Thursday, September 26, 2002

Mount Rumpke's owners squeezed for space


Approval pace proving glacial

By James McNair, jmcnair@enquirer.com
The Cincinnati Enquirer

        Just as mountains take eons to form, the proposed enlargement of Hamilton County's tallest peak has been nothing short of glacial.

[photo] The Rumpke landfill in Colerain township looms over Route 27.
(Craig Ruttle photo)
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        At 1,075 feet, the rise is no McKinley or Everest. Its importance is economic, not geologic, and measured in tonnages, not feet.

        For Mount Rumpke, as it is known to residents of Colerain Township, is Hamilton County's only operating landfill, one that grows by an average of 6,200 tons of trash every day, but which is running out of room.

        The owner, Rumpke Consolidated Cos. of Cincinnati, wants to enlarge the landfill by 95 acres. It also wants to raise the daily dumping limit to 10,000 tons from 8,000 tons. Without the added capacity, the company says the landfill will be gorged with garbage by late 2004. Unless Mount Rumpke is enlarged, Hamilton County will become a pure exporter of its solid waste. Other local counties, such as Warren, also wouldn't have a place for their trash.

INFOGRAPHIC
How Rumpke wants to expand
HISTORY
    The Tristate's largest landfill started in 1945 on what used to be a hog farm.
    Back in the 1930s, Barney and Bill Rumpke collected garbage for free from their neighbors in the Cincinnati neighborhood of Carthage. They fed the waste, most of it food scraps, to the hogs. When officials declared that practice unsanitary, they stopped. But the neighbors still wanted the Rumpkes to take their garage away, and they offered them money to do it.
    So the hogs were sold, and the Rumpkes went into the trash business.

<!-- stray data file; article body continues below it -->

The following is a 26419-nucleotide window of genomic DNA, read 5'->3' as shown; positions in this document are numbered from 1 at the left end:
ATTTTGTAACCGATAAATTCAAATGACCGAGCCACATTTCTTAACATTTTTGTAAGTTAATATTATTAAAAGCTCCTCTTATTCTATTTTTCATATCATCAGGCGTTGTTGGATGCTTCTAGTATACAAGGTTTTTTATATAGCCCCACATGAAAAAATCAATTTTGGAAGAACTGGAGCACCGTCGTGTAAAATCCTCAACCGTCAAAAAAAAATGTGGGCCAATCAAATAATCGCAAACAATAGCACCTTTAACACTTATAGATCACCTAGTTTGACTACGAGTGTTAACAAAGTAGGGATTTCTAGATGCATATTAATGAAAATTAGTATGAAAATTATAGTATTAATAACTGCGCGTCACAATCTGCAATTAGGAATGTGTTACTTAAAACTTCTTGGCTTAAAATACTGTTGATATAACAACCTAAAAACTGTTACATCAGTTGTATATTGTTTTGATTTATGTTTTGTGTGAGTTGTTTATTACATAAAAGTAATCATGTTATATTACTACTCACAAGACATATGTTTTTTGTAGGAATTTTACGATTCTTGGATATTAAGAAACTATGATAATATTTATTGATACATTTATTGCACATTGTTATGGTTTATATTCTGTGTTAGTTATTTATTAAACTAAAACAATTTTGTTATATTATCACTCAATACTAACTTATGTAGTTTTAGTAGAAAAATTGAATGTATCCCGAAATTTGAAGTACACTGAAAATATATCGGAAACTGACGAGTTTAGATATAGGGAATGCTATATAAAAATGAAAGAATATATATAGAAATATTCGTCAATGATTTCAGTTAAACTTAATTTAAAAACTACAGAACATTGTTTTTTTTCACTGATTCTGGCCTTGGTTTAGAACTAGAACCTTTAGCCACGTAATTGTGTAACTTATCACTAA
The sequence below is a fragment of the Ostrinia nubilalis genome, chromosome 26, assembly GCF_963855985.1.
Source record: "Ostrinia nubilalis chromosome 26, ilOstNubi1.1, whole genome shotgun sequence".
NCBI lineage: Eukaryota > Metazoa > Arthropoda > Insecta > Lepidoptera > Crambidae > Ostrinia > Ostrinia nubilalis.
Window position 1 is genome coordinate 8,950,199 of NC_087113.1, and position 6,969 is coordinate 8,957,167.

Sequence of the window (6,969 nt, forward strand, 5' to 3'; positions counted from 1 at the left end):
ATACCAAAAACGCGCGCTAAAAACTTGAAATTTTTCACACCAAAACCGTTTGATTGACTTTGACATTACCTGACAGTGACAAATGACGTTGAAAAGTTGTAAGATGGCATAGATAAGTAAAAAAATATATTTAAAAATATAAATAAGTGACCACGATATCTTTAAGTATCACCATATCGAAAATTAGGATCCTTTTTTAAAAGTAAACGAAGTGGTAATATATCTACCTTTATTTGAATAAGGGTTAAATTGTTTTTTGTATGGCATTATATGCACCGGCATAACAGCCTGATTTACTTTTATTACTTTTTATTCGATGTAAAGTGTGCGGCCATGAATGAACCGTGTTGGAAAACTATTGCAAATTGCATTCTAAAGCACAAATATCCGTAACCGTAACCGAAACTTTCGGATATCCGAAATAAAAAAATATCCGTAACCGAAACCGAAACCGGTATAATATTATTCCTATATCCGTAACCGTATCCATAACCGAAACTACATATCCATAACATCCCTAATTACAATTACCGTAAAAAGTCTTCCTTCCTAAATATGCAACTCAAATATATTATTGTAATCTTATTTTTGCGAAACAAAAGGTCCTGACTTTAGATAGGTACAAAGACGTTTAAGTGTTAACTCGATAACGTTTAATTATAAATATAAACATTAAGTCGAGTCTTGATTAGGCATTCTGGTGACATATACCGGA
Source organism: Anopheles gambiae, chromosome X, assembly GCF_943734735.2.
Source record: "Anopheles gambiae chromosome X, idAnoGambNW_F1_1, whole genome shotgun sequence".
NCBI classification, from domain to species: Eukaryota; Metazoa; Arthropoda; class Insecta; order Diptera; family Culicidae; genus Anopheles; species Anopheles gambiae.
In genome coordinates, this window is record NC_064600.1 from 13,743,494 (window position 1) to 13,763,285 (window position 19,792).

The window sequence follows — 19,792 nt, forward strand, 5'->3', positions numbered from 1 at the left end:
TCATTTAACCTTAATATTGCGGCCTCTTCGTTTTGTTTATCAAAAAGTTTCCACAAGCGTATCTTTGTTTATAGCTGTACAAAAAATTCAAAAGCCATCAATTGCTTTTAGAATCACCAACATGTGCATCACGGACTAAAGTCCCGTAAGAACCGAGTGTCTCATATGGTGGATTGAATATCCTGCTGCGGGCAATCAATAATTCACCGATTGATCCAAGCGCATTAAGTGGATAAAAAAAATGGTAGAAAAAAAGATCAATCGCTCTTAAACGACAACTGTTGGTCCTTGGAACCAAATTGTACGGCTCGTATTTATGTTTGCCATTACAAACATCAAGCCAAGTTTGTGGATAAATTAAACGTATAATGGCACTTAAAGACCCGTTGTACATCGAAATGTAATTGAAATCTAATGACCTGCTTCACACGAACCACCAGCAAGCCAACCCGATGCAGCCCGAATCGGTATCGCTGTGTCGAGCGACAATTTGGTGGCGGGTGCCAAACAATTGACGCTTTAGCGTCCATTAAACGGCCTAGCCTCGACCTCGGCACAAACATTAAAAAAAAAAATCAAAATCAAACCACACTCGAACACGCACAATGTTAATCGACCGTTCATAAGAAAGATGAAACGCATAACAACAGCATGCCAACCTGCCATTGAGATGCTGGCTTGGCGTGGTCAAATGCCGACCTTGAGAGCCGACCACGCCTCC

Today, the Rumpke Sanitary Landfill occupies 234 acres of a 440-acre company-owned tract. It is the largest of the company's nine landfills.
    The privately held company's Web site says 90 family members are among Rumpke's 2,800 employees.
    Rumpke agreed to pay a $1 million fine after a 1996 lightning strike at Mount Rumpke triggered what Attorney General Betty Montgomery called “the largest trash landslide in Ohio history.”
        “We've only got about two years of space here,” Rumpke spokeswoman Shelly Sack said. “If the garbage needed to be diverted, I don't believe there's enough volume in our other sites in Ohio and Kentucky to cover for it.”

        Rumpke, which began campaigning for the landfill expansion in January 1999, says the move would extend the landfill's life by up to 15 years. The company has conducted public hearings, obtained a rezoning and a number of lesser permits. What it needs most of all is the approval of the Ohio Environmental Protection Agency.

        Tuesday night, the Ohio EPA conducted what it calls a public information session for people concerned about the impact of a bigger, busier landfill.

        Most of those who attended expressed serious reservations about the 41 percent broadening of the landfill's base. They complained about the overpowering smell, the gray shale dust that covers their cars, and the effect on wetlands.

        They also complained about the relative absence of state monitoring of landfill operations.

        “Rumpke has been doing 90 percent of the monitoring,” said Caren Whitcomb, who lives near the landfill. “That's what Enron did, too.”

        In addition to expanding the landfill's footprint, Rumpke wants to raise the dump depth of a 67-acre swale on the south end of the current landfill. And in a separate application, Rumpke is asking for a 100-foot vertical increase on a 95-acre patch of the dump's northwest corner, raising the elevation there to 1,000 feet.

        Approval is not around the corner. Ohio EPA is talking with Rumpke about resolving 66 issues specified in a September 2001 notice to the company.

        “If the company fails to address any of these deficiencies, they can't go forward and they can't expand the landfill,” Ohio EPA spokeswoman Heather Lauer said.

        Ms. Lauer said the agency would not say what, if any of the deficiencies are considered major.

        “We want to make sure anything in the landfill is not going to contaminate the groundwater and that the landfill is constructed to keep the (leaching liquid waste) from going through the ground,” she said.

        If the agency does grant a “draft” permit, Ms. Lauer said it will conduct a full, formal public hearing before giving Rumpke final approval.

        Although the landfill will grow, Ms. Sack of Rumpke said the company would not increase the size of its active dumping area. She also maintains that odors would not increase.

        “People know us as a good company and, for the most part, have been pretty supportive,” Ms. Sack said. “Offhand, I can't think of a single adjacent owner who's against the project.”

        Jenny Callison contributed to this report.

       
       



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